Even if the PUC rules against Anaergia, Sharma said he believes his company can sell all of its biogas on Maui. In addition, Kaetsu's findings leave open the possibility of Anaergia building a power plant to produce energy from its biogas and liquified natural gas from refuse at the landfill.

"That option is also open," he said.

Under the terms of Arakawa's contract with Anaergia calling for the company to build, own, finance and operate a waste-to-energy plant at the Central Maui Landfill, the county would pay a tipping fee for trash processed.

Organic waste would be turned into liquified natural gas and inorganic waste would become refuse-derived fuel logs. The sorghum grown in West Maui also would be processed at the plant.

Initial projections were for the plant to be operating in 2017 but a more "viable time frame" is 2019, Sharma said. "If we were going to sell gas, it could even be sooner, 2018," he added.

* Lee Imada can be reached at leeimada@mauinews.com.

© Copyright 2016 The Maui News. All rights reserved. This material may not be published, broadcast, rewritten or redistributed.

© Copyright 2016 The Maui News. All rights reserved. This material may not be published, broadcast, rewritten or redistributed. zero waste footer
ZERO WASTE MAUI RESOURCES


Our site is "content rich" -- a function of the
community interest and importance of this topic.
Below are links to all pages and topics in our site.



STAY IN TOUCH BY EMAIL

If you would like email notifications of Zero Waste Maui Campaign programs,
initiatives, action alerts and more
CLICK HERE:




ZEROING OUT WASTED WASTE:
EXTENDED PRODUCER RESPONSIBILITY

How crazy is it that the US landfills $11.4 billion in recyclable packaging materials every year? Plenty crazy. From cardboard shoe boxes to plastic detergent bottles, from Styrofoam fast food containers to cardboard egg cartons, from metals to those ubiquitous PET water bottles, our landfills are filling up with recoverable, recyclable packaging materials while driving up the cost of virtually everything we buy.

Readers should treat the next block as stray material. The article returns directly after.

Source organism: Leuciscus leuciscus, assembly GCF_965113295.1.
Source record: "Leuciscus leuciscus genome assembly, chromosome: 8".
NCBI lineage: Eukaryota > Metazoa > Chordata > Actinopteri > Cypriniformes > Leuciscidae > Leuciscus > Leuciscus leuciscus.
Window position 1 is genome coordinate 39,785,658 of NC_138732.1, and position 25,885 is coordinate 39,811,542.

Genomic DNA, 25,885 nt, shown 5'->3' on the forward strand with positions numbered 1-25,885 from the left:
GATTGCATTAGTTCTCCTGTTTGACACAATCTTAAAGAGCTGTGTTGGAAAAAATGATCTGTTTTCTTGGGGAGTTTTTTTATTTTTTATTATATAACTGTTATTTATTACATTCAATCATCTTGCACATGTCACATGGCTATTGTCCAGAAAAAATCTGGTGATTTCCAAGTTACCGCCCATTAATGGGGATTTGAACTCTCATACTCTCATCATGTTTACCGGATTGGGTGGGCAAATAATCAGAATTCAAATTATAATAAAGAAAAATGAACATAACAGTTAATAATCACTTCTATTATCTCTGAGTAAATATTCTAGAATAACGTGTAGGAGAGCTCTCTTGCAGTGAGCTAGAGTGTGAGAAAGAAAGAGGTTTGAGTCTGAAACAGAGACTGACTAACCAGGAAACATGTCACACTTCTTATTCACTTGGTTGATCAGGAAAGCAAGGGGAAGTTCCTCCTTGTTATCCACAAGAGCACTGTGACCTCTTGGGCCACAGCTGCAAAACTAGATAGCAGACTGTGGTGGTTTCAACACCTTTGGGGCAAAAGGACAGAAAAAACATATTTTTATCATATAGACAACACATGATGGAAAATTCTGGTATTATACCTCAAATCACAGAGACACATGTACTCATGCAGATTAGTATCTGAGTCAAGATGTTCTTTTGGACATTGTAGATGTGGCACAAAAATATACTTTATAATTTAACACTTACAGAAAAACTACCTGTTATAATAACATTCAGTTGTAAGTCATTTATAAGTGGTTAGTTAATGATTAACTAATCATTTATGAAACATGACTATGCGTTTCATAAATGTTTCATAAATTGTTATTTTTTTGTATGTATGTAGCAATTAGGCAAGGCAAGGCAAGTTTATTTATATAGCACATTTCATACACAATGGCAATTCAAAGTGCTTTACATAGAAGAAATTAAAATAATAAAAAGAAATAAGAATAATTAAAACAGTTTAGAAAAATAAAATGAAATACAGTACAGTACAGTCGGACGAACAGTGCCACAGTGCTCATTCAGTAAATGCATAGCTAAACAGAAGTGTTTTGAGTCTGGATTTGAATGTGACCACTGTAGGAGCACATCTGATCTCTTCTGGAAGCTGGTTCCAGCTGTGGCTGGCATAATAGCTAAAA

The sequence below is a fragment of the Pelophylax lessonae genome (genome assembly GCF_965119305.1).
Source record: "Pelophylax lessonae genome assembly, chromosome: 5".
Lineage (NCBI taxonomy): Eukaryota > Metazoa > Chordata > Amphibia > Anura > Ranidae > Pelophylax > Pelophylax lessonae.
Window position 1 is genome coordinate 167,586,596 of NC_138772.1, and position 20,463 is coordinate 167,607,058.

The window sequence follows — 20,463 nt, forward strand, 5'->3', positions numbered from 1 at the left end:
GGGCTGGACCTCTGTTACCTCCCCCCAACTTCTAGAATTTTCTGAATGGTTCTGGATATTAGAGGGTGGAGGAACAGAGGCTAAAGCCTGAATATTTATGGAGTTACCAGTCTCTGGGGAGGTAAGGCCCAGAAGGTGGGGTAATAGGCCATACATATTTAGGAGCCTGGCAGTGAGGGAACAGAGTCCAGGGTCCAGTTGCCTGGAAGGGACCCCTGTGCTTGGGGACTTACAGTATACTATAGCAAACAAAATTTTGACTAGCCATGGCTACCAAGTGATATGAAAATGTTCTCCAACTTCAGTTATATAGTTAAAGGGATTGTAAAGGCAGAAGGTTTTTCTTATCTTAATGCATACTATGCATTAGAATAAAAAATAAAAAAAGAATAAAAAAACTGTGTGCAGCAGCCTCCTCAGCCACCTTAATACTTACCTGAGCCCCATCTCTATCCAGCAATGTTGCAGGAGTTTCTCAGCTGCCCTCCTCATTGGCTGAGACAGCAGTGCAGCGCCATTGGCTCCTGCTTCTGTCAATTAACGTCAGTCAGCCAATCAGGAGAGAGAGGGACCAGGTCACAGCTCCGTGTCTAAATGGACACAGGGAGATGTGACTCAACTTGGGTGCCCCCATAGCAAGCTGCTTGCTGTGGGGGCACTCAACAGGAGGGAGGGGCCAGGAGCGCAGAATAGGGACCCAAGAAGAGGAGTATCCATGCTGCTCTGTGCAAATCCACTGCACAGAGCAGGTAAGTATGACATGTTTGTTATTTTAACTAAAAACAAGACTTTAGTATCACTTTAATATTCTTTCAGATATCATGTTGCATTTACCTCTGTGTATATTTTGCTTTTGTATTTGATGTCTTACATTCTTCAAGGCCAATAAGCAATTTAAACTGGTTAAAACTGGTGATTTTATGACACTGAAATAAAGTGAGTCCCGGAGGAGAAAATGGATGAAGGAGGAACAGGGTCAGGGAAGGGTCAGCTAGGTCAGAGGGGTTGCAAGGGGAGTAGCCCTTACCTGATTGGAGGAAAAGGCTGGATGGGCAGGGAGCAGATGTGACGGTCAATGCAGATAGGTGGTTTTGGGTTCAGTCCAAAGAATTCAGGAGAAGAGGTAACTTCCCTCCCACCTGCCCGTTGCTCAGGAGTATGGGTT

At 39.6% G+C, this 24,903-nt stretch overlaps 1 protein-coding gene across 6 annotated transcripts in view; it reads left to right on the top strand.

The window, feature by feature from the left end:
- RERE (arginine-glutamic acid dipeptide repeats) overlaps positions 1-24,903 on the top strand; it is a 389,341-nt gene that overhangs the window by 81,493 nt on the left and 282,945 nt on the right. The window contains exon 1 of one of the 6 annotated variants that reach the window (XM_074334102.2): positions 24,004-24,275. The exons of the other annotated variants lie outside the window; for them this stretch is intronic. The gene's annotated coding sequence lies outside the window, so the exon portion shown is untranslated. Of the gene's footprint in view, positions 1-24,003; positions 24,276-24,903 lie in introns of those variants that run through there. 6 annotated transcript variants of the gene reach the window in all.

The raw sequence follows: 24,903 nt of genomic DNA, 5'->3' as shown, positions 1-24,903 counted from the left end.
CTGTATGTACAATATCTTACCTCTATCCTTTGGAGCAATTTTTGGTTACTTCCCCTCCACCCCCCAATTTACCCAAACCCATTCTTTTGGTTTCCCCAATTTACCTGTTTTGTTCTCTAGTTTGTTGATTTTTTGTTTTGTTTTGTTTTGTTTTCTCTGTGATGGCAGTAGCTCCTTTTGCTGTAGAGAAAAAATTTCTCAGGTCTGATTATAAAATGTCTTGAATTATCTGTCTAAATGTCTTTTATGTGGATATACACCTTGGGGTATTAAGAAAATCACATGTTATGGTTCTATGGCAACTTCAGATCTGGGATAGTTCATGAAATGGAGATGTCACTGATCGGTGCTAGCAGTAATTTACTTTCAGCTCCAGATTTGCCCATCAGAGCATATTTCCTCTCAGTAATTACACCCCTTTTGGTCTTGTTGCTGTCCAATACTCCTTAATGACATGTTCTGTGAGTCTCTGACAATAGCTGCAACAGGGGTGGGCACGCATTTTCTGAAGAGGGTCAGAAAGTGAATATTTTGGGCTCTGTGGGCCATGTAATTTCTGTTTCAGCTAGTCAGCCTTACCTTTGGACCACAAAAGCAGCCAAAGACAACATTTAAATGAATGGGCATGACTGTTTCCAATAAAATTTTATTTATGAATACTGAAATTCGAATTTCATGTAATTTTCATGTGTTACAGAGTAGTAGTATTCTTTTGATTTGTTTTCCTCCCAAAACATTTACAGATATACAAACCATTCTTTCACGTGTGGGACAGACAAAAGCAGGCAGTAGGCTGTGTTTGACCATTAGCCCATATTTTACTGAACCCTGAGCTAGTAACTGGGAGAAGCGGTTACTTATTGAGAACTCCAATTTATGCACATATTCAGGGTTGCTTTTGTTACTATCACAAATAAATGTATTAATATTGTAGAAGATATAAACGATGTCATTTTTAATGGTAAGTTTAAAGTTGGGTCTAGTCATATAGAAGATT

This sad story is that it is happening everywhere - in homes, offices, public buildings, backyards and supermarkets. Major US institurions, incuding the Defense Department contribute more than their fair share as do the smallest entrepreneurial elements of the US business community. It is happening literally in front of our eyes, every day. It's getting worse, not better, despite decades of attention. Sadly, it seems that throwing packaging "away" is still a huge part of American culture. MORE



For the past two years much has been written and broadcast on the
administration's waste-to-energy plans.

EXPLORE ZERO WASTE CAMPAIGN MAUI PRESS ARCHIVES HERE

RESOURCES

Learn More About The Hawaii Zero Waste Movement

Learn More About The Global Zero Waste Movement

Zero Waste International Alliance

Zero Waste USA

Zero Waste Business Council

New Zealand Zero Waste Trust

ZERO WASTE CAMPAIGN MAUI SALUTES THESE MAUI RECYCLING PIONEERS
Aloha Recycling
Maui Eko Compost
Maui Recycing Service
Pacific Biodiesel

STILL CONFUSED ABOUT CLIMATE CHANGE AND GLOBAL WARMING?
CHECK OUT THIS NASA VIDEO.
SIX DECADES OF CLIMATE CHANGE
IN 15 SECONDS.


THEN CHECK OUT
"Short Answers to Hard Questions About Climate Change"
from the New York Times.
RETURN TO HOME PAGE

Zero Waste Campaign Maui is sponsored by the merchants of Best Of Maui,
and the sponsors of ourenvironment.info your source for environmental news you can use.

Created &© 2016  by Jeff Stark -- Zero Waste Campaign Maui

Questions? Comments? EMAIL US

Maui News articles reprinted by permission of the Maui News